Thus, Wilson pays tribute to the complicated nature of childhood and life: It is not the protected home of bourgeois life that is to be desired, nor is it the dangerous, anarchic world of Neverland. It is the commitment to both through the company of family and friends. But just when this may become too easy and too sentimental a solution, the audience is reminded at the end of the first and the second act respectively that death will come to us all eventually. And yet again, as Peter and the ensemble sing to us joyfully, “to die would be an awfully great adventure.”
The performances are magnificent to say the least. While the ensemble blithely takes on multiple roles as Lost Boys, pirates, Nana, the Indians, the Mermaids, and the Crocodile, one of the standout performances comes from Traute Hoess as Mrs. Darling, whose Despair song, after finding out her children have disappeared, develops into a primordial expression of pain. Stefan Kurt’s Hook is counter-intuitive yet spirited, quiet but very sharp, and in his surrender to the crocodile rather touching. Sabin Tambrea as Peter Pan is pure joy to behold: in his green skinny jeans and leather jacket, he looks like a cross between James Dean and Heroes-era David Bowie.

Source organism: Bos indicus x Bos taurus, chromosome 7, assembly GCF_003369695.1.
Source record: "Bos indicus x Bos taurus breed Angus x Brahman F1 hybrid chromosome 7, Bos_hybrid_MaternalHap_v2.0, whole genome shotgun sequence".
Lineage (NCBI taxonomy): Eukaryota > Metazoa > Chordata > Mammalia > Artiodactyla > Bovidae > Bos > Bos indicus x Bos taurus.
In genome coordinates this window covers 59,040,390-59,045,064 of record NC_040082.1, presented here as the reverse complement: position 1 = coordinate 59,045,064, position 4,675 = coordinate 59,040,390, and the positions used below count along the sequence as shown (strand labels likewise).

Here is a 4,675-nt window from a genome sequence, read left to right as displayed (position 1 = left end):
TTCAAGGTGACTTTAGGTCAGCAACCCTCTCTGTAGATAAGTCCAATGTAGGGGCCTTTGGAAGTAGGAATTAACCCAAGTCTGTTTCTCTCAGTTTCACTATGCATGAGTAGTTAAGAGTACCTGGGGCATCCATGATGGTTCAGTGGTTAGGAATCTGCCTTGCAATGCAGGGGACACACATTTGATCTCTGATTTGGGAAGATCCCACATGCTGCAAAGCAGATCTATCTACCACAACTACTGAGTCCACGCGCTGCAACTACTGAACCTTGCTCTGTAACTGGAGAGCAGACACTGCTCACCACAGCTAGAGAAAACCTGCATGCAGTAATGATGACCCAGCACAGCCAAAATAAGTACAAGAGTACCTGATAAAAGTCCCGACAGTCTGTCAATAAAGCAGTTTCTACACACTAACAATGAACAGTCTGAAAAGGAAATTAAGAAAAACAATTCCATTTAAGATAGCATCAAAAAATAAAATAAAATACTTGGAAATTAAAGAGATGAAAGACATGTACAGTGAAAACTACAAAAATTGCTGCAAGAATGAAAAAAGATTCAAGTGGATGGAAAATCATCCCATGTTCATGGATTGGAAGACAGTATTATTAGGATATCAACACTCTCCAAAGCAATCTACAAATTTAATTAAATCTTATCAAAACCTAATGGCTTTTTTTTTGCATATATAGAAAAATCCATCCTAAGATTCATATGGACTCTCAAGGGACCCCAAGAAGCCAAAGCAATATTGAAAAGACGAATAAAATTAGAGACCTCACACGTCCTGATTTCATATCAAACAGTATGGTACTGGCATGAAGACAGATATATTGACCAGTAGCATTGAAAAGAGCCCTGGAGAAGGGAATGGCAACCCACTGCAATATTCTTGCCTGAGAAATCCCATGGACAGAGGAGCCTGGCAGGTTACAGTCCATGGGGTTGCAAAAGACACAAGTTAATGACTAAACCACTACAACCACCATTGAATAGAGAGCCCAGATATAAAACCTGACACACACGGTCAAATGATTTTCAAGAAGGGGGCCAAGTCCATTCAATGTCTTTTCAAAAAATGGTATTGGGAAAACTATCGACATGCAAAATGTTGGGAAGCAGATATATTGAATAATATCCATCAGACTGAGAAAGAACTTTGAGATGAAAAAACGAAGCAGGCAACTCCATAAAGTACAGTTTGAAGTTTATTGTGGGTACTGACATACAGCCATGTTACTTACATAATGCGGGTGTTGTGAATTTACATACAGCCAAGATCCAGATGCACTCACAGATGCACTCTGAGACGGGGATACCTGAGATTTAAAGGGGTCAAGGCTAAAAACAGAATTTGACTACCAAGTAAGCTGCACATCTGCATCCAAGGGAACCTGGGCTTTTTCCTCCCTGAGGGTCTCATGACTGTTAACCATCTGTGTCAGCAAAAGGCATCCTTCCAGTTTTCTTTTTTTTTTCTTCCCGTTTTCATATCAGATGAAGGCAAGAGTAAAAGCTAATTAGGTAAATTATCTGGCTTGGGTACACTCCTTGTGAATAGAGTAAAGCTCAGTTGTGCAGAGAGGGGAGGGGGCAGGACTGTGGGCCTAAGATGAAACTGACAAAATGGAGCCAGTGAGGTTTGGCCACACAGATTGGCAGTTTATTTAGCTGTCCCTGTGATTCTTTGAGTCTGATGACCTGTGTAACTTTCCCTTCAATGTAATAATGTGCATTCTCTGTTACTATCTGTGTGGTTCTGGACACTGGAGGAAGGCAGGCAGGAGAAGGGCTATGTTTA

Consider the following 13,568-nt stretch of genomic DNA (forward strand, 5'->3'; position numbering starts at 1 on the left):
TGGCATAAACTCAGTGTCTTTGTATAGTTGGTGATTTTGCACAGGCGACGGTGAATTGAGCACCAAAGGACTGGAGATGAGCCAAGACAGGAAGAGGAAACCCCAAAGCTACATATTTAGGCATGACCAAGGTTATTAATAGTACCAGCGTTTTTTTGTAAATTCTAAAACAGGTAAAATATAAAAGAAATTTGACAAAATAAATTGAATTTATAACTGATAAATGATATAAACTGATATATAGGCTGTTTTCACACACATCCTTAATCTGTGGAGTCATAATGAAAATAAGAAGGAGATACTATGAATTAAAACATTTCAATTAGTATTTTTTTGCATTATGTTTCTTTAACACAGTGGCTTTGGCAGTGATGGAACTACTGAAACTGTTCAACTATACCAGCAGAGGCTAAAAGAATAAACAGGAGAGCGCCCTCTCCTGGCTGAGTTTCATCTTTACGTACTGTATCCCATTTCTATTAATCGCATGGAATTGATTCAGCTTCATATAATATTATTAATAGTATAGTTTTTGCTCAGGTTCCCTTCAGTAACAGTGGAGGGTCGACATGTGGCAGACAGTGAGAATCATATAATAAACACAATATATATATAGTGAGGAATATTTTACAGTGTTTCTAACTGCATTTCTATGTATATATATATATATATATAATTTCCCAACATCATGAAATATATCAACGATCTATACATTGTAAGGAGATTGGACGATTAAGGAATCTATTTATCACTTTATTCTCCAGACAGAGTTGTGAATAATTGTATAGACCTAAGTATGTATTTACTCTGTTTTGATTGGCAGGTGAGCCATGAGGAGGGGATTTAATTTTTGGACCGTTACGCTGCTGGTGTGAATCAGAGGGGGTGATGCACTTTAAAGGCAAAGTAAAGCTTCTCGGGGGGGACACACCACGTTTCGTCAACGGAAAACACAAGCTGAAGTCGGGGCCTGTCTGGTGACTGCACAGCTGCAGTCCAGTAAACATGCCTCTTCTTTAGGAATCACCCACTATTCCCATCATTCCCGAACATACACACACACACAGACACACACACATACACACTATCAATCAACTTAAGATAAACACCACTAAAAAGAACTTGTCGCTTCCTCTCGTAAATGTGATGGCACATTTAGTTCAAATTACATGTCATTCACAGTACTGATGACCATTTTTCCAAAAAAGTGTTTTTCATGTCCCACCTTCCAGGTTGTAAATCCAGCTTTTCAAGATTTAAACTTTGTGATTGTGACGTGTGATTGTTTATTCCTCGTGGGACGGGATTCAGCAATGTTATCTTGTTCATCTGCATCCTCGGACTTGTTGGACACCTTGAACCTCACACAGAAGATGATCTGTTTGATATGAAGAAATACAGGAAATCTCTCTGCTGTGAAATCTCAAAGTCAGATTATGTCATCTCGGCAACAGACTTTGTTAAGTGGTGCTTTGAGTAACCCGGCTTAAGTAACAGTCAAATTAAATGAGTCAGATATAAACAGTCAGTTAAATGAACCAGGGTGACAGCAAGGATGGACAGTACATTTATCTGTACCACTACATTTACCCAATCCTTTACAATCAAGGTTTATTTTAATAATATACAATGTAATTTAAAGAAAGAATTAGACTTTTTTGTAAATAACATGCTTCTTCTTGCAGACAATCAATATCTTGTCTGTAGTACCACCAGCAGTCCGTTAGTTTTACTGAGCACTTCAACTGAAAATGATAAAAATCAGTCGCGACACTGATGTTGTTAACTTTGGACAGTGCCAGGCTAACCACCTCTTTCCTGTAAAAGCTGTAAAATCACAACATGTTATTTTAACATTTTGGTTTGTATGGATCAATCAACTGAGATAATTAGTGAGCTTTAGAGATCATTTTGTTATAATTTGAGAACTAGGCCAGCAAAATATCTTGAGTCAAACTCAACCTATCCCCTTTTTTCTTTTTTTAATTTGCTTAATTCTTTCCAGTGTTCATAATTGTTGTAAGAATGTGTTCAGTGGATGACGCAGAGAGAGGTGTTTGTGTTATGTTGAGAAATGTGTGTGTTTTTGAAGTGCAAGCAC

His Peter remains the foil for all projections of what one wants youth to be and thus he is utterly changeable in both voice and body. Tambrea’s Peter never stays in one character for too long as he does not want to be defined or found out. Maybe he does not even know who he actually is, which makes this mixture of sway and vulnerability so enticing and familiar. But the star of the evening is without a doubt Christopher Nell’s Tinkerbell, who crosses the stage in odd spasmodic movements and can only be heard through song. Her wand sends off electric shocks and she delights in torturing the children. But when, while being trapped in a light bulb, she bemoans the fact that Peter does not realize how much she loves him, the audience is treated to one of the finest songs about unrequited love ever written, voicing desire, despair, and anger in equal measure. Indeed, CocoRosie’s songs are a true discovery and the perfect fit for this production as their music succeeds in making available conflicting emotions within a few bars. Thankfully, some of the songs will apparently be made available on their next album, Tales Of A GrassWidow, which will be released later this month.
All in all, Robert Wilson’s Peter Pan is in itself a great adventure. Although it starts slowly and affectedly, it by and by offers the most stunning images and captivating performances, which are filled with plenty of mystery and possess emotional depth, letting us reflect upon our childhoods – all the varied ones each one of us had and has.